Wednesday, August 8, 2012

Plato's Less-Than Ideal Arithmetic

Philosophy is nothing more than footnotes to this guy, so they say.
Plato rightly deserves his central place in the Western canon.  He founded a school--the Akademia--from which we get both the word and the inspiration for the modern academy.  His insistance on the immorality of the soul so suffused the Greek-speaking world--including the authors of the New Testament--that Nietzsche dismissed Christianity as mere 'Platonism for the masses.'  Plato wrote over thirty dialogues that survive as masterpieces of argument and storytelling--a feat made all the more striking by the fact that back when Plato lived there were no paper mills, no printers, no bookstores, and no pens.  Plato pretty much set the aims, the methods, and the questions of philosophy for the next two thousand years.

But despite his heavyweight resume, Plato seems to have flubbed his math a bit.

Here's Plato calculating the exact amount that the philosopher's life is better than the tyrant's, from Book nine of the Republic.
Or if some person measures the interval by which the king is parted from the tyrant in truth of pleasure, he will find him, when the multiplication is complete, living 729 times more pleasantly, and the tyrant more painfully by this same interval.

What a wonderful calculation! And how enormous is the distance which separates the just from the unjust in regard to pleasure and pain!

Yet a true calculation, and a number which nearly concerns human life, if human beings are concerned with days and nights and months and years.
Plato's math, according to the footnotes in the second edition of the Grube translation of the Republic are "hard to follow."  Here's a try.  The tyrant experiences only two-dimensional pleasures, while the philosopher experiences three dimensional pleasures.  Additionally, the philosopher is nine times away from the tyrant in terms of pleasure, so the philosopher's pleasure is represented by a nine-unit cube, while the tyrant's pleasure is represented by a one-unit square.  But Plato flubbed things getting to the number 729, which was sacred to the Pythagoreans.  He miscounted the number of times removed the tyrant was from the philosopher (it should have been five, not six) and multiplied where he should have merely added.  Sadly, it turns out that the philosopher is only 125 times happier than the tyrant!

But we can't blame Plato for having trouble with his sums.  In Plato's time, before zero, before calculators, before arithmetic notation, math was decidedly hard to do.  Here's another example of Plato doing math, from the Republic, Book 8:
Now that which is of divine birth has a period which is contained in a perfect number, but the period of human birth is comprehended in a number in which first increments by involution and evolution, obtaining three intervals and four terms of like and unlike, waxing and waning numbers, make all the terms commensurable and agreeable to one another. The base of these with a third added when combined with five and raised to the third power furnishes two harmonies; the first a square which is a hundred times as great, and the other a figure having one side equal to the former, but oblong, consisting of a hundred numbers squared upon rational diameters of a square (i. e. omitting fractions), the side of which is five, each of them being less by one or less by two perfect squares of irrational diameters ; and a hundred cubes of three. Now this number represents a geometrical figure which has control over the good and evil of births.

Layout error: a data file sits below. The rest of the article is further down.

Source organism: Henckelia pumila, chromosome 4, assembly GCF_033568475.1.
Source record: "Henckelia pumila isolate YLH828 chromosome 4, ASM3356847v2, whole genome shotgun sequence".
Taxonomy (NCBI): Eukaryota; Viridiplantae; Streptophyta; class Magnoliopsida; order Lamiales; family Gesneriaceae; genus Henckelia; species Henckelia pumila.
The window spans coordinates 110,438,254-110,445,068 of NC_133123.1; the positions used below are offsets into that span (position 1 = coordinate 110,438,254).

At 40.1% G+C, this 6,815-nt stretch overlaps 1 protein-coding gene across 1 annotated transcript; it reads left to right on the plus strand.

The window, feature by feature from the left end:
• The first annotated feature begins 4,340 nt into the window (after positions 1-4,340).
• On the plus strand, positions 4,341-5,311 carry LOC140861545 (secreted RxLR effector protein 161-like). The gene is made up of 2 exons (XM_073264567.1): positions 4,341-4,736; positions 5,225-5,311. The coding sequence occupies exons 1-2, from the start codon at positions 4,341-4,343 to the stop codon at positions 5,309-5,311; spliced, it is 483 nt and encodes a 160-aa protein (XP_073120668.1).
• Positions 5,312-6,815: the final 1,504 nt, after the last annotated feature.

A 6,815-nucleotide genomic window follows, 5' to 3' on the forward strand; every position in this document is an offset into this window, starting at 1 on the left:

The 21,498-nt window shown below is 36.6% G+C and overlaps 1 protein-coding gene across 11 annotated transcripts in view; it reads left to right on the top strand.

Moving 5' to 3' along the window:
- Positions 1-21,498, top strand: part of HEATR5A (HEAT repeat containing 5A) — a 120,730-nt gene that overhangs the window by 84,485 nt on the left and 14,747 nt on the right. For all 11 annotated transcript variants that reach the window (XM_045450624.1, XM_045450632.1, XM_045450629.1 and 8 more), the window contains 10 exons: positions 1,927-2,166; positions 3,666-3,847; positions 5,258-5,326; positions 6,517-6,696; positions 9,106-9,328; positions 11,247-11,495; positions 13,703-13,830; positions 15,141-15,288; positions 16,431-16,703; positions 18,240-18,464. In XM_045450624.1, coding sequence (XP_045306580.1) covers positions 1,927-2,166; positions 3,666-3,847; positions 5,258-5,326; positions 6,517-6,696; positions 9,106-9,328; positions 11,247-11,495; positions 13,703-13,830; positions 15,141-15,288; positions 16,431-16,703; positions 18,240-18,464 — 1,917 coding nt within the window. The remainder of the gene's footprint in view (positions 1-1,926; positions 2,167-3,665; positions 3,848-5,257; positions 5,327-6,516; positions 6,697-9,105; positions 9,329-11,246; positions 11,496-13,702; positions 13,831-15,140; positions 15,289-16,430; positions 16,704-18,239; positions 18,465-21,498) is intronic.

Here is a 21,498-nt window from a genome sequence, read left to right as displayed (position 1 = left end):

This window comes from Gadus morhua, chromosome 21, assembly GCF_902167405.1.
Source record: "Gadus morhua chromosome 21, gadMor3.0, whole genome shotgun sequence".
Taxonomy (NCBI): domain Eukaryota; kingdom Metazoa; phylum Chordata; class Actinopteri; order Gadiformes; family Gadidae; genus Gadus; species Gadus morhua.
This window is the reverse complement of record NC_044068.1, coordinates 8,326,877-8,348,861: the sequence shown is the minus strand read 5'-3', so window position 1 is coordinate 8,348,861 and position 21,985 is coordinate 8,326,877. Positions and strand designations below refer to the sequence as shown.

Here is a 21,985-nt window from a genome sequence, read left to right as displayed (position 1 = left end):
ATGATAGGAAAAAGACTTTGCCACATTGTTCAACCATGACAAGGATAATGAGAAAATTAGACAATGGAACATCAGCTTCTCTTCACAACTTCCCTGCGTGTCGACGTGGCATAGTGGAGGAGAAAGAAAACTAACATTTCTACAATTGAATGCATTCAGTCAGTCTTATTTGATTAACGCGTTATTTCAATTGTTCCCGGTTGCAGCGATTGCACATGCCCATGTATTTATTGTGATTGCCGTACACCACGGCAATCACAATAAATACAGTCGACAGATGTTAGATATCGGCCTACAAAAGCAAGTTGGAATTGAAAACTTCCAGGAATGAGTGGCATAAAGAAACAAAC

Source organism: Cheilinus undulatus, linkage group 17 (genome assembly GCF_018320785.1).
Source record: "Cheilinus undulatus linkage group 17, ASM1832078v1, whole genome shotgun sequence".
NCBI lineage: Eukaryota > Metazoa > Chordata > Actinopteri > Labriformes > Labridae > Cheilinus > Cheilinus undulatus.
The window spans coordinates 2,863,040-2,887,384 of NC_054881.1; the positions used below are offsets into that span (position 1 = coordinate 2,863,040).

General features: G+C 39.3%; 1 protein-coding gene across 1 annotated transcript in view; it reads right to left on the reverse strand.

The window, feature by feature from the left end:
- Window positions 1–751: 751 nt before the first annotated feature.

What Plato's trying to say--again according the Grube Edition's footnotes--is that the human number is the product of three, four and five raised to the power of four, or (3*4*5)^4, which comes to 12,960,000.  This can be shown geometrically in two ways.  First, by the area of a square with the sides of 3600 or as a rectangle with sides 4800 and 2700.  Simple enough for us moderns.  But we have the ease of working with arabic numerals.  You can see how Plato--even Plato!--can be forgiven for messing up his math.

And you thought math was hard in high school!  Sacrifice a cock to Asclepius in thanks that you were never a math student in ancient Athens.


Anonymous said...

Plato selecting 729 was no accident:

bill wesley said...

1 = Philosopher King/ musical tonic. 3 = The Four Guardians/ musical 5th above tonic, 4th above tonic, 5th below tonic, 4th below tonic, a two consecutive fifths scale, 9 = Aristocracy/ musical pentatonic or a 4 consecutive fifths scale, 27 = Timocracy/ musical 6 consecutive fifths or diatonic scale, 81 = oligarchy, 8 consecutive fifths scale, 243= Democracy/ 10 consecutive fifths scale 729= Tyranny/ a 12 consecutive fifths or chromatic scale.

If 1/1 = C, 3/1 = G , 9/1 =D , 27/1 = A , 81/1 = E , 243/1 = B , 729/1 = F#
also if 1/1 = C, 1/3 = F, 1/9 = A#, 1/27 = D#, 1/81 = G#. 1/243 = C#, 1/729 = F#

This means these numbers relate to musical intervals and so do the political systems. The larger the power of 3 the less pleasant the musical interval, the more serious it sounds. Not more or less DISSONANT because the whole tone is dissonant but pleasant, the tritone can be consonant but is unpleasant.

Philosopher King = unsion, Guardians = fifths/fourths, Aristocrats = seconths (whole tones)/ minor sevenths, Timocrats = major sixth/minor third, Oligarchs = major third/minor sixth, Democrats = minor seconths (semitones)/major sevenths, Tyrants = diminished 5th/augmented fourth (tritone, "devils interval")

Thus 1 = King, 3 = Guardian, 9 = Aristocrat, 27 = Timocrate, 81 = Oligarch, 243 = Democrat, 729 = Tyrant

The powers of three describe musical scales and political systems, the smaller the power of three the more pleasant the interval and the political system it represents

One must think holistically to understand Plato's meaning, compartmentalized thinking blocks the way.